The five sons of Thomas and Alleta Sullivan all enlisted in the Navy on January 3, 1942, but with the requirement that they all had to serve together.  Even though the Navy had a policy of separating the service assignments of siblings, the policy was not strictly enforced and somehow the five Sullivan boys -- George, Francis, Joseph, Madison and Albert -- were all assigned to the USS Juneau (CL-52), a light cruiser.  

The Juneau participated in the Battle of Guadalcanal and sometime in the morning of November 13, 1942 it was torpedoed by a Japanese vessel.  Juneau had to leave the battle due to the damage it suffered and while it was headed to an Allied base with other ships from the battle, it was struck again by a torpedo from a Japanese submarine.  The ammunition magazines of the Juneau were hit and exploded.  The ship had no chance of survival and quickly sank.  Other Navy ships were ordered to continue toward the safe harbor of the Allied base because it was thought no one could have survived the explosion and quick sinking -- and because it was too dangerous to other ships to remain in the area looking for survivors.  It is thought some 100 sailors actually did survive the explosion and sinking, but they were left in the water to fend for themselves against the elements, hunger, lack of water and shark attacks.  Eight days following the sinking of the Juneau only ten survivors were rescued after being spotted by a search aircraft.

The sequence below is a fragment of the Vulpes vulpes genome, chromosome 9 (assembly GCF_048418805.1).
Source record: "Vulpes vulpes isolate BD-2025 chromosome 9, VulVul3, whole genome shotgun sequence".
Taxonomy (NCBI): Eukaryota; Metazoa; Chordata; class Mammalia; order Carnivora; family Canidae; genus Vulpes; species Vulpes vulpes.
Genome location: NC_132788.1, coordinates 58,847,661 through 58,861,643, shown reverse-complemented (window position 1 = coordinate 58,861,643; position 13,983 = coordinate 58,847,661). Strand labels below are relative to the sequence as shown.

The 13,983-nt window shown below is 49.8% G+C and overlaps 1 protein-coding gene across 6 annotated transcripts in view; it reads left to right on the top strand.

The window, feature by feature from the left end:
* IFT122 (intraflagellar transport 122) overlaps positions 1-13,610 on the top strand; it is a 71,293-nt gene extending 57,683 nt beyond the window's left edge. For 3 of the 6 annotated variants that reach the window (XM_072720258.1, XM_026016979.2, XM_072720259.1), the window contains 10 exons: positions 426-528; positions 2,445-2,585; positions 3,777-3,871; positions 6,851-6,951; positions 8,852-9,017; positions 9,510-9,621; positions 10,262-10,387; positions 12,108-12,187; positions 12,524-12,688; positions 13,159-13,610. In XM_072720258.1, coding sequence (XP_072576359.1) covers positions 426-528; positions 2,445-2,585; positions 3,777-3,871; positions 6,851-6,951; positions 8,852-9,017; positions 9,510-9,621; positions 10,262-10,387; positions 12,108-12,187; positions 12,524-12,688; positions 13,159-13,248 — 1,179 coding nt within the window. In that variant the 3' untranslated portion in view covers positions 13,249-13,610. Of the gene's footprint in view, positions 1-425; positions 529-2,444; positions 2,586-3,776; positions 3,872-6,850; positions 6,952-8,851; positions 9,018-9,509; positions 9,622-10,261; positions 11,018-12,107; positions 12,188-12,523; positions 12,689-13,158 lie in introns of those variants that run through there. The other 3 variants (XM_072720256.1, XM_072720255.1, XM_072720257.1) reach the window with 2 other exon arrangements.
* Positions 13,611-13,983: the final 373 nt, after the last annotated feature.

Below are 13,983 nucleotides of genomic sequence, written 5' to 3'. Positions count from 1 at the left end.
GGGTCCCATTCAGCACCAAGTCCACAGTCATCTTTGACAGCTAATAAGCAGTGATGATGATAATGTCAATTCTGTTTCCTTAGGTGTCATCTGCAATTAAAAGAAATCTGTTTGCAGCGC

The survivors of the Juneau sinking reported that Francis, Joseph and Madison Sullivan died almost instantly as a result of the explosion.  Albert Sullivan drowned on the first full day in the water.  The last of the brothers and the eldest, George Sullivan, was said to have survived for up to five days after the sinking of the Juneau.  Suffering from either delirium or grief at the loss of his four brothers, George was reported to have slipped over the side of raft he was in and was never seen again.  All five Sullivan brothers were dead, but for security reasons their parents never received notice until January 12, 1943. [2]  

The only surviving child of Thomas and Alleta Sullivan was their daughter, Teresa, who died in 1975. 

(L to R) Joseph, Francis, Albert, Madison and George Sullivan.
Taken on board the USS Juneau 14 February 1942 -- nine months
almost to the day before the Juneau was torpedoed.